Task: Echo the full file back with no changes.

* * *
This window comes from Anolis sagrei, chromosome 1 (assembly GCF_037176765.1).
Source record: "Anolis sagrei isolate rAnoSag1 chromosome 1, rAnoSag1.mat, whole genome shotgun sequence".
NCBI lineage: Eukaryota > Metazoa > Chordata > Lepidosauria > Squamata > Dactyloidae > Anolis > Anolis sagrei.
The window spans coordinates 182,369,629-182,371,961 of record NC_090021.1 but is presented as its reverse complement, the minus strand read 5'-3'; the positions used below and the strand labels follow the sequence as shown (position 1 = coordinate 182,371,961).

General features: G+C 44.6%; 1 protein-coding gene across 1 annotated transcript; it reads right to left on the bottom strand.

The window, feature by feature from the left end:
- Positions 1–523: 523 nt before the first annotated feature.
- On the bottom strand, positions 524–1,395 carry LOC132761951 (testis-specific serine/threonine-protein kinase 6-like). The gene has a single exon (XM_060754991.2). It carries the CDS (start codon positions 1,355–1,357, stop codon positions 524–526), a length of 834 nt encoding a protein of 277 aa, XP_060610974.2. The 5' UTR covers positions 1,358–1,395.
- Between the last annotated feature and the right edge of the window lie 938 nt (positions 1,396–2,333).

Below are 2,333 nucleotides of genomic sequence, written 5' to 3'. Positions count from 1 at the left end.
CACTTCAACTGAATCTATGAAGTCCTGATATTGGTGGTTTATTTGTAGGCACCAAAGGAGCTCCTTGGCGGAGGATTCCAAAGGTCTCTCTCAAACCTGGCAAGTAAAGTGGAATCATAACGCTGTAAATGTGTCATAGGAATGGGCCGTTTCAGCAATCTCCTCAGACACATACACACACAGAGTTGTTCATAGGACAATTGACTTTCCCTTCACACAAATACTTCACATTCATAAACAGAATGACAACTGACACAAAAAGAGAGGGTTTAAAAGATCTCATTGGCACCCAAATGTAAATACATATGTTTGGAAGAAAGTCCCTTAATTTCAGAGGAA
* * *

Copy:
This window comes from Anolis sagrei, chromosome 1 (assembly GCF_037176765.1).
Source record: "Anolis sagrei isolate rAnoSag1 chromosome 1, rAnoSag1.mat, whole genome shotgun sequence".
NCBI lineage: Eukaryota > Metazoa > Chordata > Lepidosauria > Squamata > Dactyloidae > Anolis > Anolis sagrei.
The window spans coordinates 182,369,629-182,371,961 of record NC_090021.1 but is presented as its reverse complement, the minus strand read 5'-3'; the positions used below and the strand labels follow the sequence as shown (position 1 = coordinate 182,371,961).

General features: G+C 44.6%; 1 protein-coding gene across 1 annotated transcript; it reads right to left on the bottom strand.

The window, feature by feature from the left end:
- Positions 1–523: 523 nt before the first annotated feature.
- On the bottom strand, positions 524–1,395 carry LOC132761951 (testis-specific serine/threonine-protein kinase 6-like). The gene has a single exon (XM_060754991.2). It carries the CDS (start codon positions 1,355–1,357, stop codon positions 524–526), a length of 834 nt encoding a protein of 277 aa, XP_060610974.2. The 5' UTR covers positions 1,358–1,395.
- Between the last annotated feature and the right edge of the window lie 938 nt (positions 1,396–2,333).

Below are 2,333 nucleotides of genomic sequence, written 5' to 3'. Positions count from 1 at the left end.
CACTTCAACTGAATCTATGAAGTCCTGATATTGGTGGTTTATTTGTAGGCACCAAAGGAGCTCCTTGGCGGAGGATTCCAAAGGTCTCTCTCAAACCTGGCAAGTAAAGTGGAATCATAACGCTGTAAATGTGTCATAGGAATGGGCCGTTTCAGCAATCTCCTCAGACACATACACACACAGAGTTGTTCATAGGACAATTGACTTTCCCTTCACACAAATACTTCACATTCATAAACAGAATGACAACTGACACAAAAAGAGAGGGTTTAAAAGATCTCATTGGCACCCAAATGTAAATACATATGTTTGGAAGAAAGTCCCTTAATTTCAGAGGAA